http://www.time.com/time/nation/article/0,8599,1940395,00.html?cnn=yes

      It’s really interesting. (And admittedly, in some ways, I was a helicopter parent myself in their early years but I’m learning to let go :)

  3. HAHAHA! Yep. I shock my poor sister and mom many times over with my honesty and/or joking nature. My mom now just spends her time saying “What Mommy really means…..” or “Mommy is just kidding. Ha-ha-ha (no real laughter, just awkward glances and a pasted smile).” My daughters are gorgeous, so I can joke about how stinky their little feet were, or how they USE to be cute, but now we are going to have to trade them in for better looking kids. And you know what? Its a good thing. I have been told by every teacher Cateyes has had that she has a great sense of humor, and that they like having her in class because she ‘gets’ the teachers one-liners and sarcasm. This year her math teacher actually said she is a lot smarter than she lets on, because he will tell a joke in class and she will be the first one to have an honest response, be it a groan or a giggle, and that the other kids look to her to see how they should respond, since they have no idea what dry humor is. Too bad she couldn’t be tested on that huh?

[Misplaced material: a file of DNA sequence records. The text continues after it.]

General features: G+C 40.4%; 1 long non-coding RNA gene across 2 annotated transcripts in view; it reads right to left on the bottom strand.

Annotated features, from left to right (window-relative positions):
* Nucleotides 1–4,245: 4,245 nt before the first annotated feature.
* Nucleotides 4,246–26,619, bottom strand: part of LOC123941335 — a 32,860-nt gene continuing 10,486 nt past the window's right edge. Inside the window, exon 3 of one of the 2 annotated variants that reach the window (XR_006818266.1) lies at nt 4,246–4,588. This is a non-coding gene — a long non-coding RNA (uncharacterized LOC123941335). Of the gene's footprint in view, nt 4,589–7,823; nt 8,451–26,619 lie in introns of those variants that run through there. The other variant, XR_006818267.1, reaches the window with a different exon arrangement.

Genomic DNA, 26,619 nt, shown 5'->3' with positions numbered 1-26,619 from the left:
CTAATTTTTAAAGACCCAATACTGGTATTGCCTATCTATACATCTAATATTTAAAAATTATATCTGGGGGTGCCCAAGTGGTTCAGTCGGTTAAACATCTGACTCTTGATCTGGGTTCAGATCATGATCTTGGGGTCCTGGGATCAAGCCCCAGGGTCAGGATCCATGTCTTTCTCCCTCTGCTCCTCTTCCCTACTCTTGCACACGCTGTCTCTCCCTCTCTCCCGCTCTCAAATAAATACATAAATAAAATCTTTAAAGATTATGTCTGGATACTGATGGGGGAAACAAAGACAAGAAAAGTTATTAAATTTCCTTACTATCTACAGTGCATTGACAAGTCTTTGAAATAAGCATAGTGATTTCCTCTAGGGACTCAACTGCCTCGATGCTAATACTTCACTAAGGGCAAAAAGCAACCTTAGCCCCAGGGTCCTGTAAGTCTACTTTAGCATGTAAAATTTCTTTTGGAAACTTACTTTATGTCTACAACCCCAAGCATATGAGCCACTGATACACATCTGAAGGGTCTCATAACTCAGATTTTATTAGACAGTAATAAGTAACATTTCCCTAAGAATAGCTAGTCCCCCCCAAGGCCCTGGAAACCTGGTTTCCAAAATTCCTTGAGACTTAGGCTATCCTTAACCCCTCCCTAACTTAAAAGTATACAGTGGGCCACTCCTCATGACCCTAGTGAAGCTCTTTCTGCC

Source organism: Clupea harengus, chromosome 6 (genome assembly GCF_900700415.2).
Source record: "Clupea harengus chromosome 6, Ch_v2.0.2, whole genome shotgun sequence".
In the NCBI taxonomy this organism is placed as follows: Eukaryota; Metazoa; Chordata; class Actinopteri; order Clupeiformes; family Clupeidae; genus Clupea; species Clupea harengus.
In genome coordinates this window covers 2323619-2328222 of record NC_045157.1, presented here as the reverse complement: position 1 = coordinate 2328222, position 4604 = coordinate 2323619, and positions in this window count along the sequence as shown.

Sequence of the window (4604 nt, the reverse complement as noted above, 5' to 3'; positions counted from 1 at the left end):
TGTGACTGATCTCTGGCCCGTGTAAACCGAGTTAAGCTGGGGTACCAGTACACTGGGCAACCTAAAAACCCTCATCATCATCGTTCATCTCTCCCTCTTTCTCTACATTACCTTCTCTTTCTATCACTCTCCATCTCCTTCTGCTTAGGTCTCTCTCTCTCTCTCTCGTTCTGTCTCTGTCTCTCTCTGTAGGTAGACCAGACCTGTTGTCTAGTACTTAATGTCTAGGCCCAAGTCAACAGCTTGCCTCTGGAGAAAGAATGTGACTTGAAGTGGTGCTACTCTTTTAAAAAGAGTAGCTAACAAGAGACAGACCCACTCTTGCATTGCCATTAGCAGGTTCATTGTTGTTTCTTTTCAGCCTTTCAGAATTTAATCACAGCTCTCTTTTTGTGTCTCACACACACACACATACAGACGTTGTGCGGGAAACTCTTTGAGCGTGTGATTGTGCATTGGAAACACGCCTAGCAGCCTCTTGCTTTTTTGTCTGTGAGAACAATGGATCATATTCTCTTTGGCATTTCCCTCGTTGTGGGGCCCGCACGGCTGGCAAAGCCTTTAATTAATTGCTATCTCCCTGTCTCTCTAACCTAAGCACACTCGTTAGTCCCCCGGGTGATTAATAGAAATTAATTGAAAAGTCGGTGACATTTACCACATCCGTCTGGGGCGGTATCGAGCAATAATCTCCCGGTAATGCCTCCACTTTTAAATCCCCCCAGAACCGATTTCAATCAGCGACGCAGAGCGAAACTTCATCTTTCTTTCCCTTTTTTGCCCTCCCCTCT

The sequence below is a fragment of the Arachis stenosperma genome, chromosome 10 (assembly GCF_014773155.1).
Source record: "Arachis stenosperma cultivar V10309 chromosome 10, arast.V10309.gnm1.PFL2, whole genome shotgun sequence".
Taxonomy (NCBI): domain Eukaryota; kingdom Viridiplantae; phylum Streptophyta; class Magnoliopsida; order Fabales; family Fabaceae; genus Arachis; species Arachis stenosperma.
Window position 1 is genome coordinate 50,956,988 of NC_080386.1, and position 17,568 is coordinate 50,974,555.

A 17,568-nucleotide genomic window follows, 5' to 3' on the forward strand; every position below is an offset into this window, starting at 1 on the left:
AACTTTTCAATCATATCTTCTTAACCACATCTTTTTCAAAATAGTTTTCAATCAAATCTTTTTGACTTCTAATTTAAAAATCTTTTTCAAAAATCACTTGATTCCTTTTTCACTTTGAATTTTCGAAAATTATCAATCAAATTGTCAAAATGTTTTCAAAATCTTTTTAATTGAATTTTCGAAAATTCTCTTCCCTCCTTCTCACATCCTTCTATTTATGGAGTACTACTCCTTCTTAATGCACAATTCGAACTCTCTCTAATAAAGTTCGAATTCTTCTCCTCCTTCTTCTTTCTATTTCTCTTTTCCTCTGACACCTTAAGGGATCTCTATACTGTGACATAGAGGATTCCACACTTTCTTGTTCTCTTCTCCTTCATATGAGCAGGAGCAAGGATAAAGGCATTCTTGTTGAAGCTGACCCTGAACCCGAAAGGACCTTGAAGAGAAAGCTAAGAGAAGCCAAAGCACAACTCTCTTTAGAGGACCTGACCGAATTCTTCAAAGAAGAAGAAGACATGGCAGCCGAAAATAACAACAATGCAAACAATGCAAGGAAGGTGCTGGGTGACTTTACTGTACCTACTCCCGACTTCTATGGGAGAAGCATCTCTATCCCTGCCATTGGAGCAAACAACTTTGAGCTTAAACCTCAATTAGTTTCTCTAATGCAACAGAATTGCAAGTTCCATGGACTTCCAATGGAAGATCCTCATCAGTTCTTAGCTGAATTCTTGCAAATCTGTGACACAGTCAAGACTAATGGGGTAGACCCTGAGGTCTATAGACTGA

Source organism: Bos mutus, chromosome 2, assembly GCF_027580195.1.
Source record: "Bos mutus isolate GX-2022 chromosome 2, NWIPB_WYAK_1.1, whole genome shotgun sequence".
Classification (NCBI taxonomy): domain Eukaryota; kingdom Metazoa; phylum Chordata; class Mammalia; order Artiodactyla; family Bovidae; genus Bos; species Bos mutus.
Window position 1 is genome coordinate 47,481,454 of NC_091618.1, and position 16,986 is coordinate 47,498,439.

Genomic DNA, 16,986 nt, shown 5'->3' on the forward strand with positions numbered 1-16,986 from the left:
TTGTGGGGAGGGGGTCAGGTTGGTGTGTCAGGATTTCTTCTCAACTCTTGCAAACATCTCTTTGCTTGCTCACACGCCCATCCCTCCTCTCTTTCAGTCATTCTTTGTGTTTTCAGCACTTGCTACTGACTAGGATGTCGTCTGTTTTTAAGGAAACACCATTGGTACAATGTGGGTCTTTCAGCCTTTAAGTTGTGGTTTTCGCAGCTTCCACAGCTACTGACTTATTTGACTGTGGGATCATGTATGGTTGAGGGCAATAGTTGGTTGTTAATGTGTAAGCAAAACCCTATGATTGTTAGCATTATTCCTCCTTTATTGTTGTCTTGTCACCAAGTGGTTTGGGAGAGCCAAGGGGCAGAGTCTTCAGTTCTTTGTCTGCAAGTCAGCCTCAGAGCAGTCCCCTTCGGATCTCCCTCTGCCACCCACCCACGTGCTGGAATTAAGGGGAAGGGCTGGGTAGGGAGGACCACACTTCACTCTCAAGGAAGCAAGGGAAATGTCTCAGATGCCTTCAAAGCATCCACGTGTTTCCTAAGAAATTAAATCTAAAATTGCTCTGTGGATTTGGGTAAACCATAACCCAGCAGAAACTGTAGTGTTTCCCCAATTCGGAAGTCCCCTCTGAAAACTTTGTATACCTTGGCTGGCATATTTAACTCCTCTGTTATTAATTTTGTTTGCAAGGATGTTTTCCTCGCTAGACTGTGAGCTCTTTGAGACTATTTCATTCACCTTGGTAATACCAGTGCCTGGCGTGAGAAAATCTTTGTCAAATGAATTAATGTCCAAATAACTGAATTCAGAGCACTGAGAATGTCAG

• @ Humincat – I have gotten the same, “What Mommy really means…” explanations from my parents to my children before. LOL.